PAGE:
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That soft-eyed whiskery face bobbing in the waves is unmistakably that of a seal; but is it a grey or a common seal? It is difficult to tell the two British species apart, but, briefly, greys (which are confusingly more common in Britain than common seals) have elongated muzzles, and commons are snub-nosed. Since seals spend so much time at sea, even sleeping there, much remains to be discovered about them. Almost all that is known is included in "Seals": the huge distances they can cover (a seal pup has swum 40 miles a day for 9 days), how they manage to stay underwater for much of their time at sea; the enormous energy drain on a mother seal when she is suckling her pup (equivalent to 70 cream buns a day).
As well as killing seals, man has polluted their environment: organochlorines are causing concern, particularly in the Baltic, where high levels have caused reproductive failure and ill health in seals. Reports tried to link the epidemic of 1988 to pollution, but, though it may be a contributory factor, as Sheila Anderson says, the disease may have come from arctic seals. However, after the epidemic, the good news is that most seals now seem to be immune, and that affected populations should begin to recover their numbers.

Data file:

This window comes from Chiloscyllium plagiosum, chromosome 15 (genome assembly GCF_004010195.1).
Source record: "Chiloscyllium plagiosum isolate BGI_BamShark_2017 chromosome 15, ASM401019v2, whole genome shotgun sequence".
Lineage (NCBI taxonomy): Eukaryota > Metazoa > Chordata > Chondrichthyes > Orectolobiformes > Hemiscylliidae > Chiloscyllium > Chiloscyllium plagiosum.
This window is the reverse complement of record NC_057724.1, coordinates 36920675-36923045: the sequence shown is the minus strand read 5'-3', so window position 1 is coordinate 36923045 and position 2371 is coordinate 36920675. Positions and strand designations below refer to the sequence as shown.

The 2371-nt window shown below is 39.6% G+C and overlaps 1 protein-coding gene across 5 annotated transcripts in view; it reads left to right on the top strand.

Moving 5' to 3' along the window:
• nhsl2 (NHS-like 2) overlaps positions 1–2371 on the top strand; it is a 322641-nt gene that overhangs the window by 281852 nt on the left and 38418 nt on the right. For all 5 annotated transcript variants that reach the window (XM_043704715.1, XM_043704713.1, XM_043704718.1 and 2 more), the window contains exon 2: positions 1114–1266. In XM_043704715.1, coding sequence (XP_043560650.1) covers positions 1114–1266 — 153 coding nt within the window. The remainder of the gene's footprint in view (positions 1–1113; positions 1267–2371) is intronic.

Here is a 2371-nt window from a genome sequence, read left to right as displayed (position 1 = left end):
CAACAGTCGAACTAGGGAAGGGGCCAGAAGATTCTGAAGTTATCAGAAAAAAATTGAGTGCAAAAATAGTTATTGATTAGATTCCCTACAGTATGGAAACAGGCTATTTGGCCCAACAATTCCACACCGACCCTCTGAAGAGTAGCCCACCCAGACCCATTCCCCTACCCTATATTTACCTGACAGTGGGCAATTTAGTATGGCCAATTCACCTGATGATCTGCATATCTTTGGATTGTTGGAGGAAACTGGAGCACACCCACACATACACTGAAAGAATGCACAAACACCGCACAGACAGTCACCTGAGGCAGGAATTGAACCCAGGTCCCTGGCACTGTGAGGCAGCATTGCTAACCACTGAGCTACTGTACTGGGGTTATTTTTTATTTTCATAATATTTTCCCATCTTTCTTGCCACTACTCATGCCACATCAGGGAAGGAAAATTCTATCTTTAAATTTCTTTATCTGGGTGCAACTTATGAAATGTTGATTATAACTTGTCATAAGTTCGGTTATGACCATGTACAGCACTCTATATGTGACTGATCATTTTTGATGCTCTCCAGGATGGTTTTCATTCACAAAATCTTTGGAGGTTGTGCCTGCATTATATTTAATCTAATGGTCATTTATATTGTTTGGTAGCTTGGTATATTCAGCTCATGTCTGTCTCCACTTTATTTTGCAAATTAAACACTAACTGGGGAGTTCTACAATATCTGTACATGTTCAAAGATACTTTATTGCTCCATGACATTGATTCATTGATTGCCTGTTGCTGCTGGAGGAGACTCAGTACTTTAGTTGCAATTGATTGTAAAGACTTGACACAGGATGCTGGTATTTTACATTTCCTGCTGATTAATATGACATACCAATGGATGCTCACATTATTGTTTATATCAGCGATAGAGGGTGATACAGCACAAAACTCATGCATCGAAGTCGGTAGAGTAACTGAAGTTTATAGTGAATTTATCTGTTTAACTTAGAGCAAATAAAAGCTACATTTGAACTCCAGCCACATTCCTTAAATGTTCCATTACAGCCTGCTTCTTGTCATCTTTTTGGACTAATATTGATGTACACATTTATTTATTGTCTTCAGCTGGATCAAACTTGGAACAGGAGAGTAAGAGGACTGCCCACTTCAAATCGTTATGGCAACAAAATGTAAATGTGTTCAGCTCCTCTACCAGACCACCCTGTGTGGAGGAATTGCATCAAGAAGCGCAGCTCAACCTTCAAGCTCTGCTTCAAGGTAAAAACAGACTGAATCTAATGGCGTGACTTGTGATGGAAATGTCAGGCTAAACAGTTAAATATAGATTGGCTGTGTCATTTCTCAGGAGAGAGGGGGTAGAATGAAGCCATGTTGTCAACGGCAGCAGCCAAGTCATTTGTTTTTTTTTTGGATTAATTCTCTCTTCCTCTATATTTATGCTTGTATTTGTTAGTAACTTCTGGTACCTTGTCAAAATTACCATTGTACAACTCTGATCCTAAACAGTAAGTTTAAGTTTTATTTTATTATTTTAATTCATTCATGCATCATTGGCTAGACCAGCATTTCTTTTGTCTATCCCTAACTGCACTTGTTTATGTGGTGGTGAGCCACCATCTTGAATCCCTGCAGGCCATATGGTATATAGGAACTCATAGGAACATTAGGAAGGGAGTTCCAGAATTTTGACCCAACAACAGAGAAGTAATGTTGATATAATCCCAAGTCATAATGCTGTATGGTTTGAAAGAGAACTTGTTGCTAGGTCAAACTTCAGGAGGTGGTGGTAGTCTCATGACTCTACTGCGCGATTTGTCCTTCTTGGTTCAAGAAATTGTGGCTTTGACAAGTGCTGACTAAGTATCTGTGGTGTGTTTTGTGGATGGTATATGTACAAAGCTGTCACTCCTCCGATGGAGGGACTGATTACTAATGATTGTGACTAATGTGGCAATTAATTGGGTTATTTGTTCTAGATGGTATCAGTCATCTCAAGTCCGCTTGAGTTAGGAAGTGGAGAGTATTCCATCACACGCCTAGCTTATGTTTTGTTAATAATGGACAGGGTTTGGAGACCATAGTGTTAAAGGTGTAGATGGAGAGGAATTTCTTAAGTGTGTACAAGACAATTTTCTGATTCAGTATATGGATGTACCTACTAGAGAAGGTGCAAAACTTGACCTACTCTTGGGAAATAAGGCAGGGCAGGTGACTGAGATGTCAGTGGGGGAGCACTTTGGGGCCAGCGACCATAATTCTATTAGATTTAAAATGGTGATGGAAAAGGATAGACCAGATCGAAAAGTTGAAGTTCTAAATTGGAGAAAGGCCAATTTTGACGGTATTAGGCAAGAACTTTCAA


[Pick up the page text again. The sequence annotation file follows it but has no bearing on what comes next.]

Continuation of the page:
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Sheila Anderson graduated from London University, worked for the Nature Conservancy Council and then joined the Seals Research Division (now the Seal Mammal Research Unit), where her work has concentrated on grey seals. She has also travelled to Canada, USA, Southern Africa and the Mediterranean to study other species of seals. She is often heard, and sometimes seen, on natural history programmes on TV and radio.
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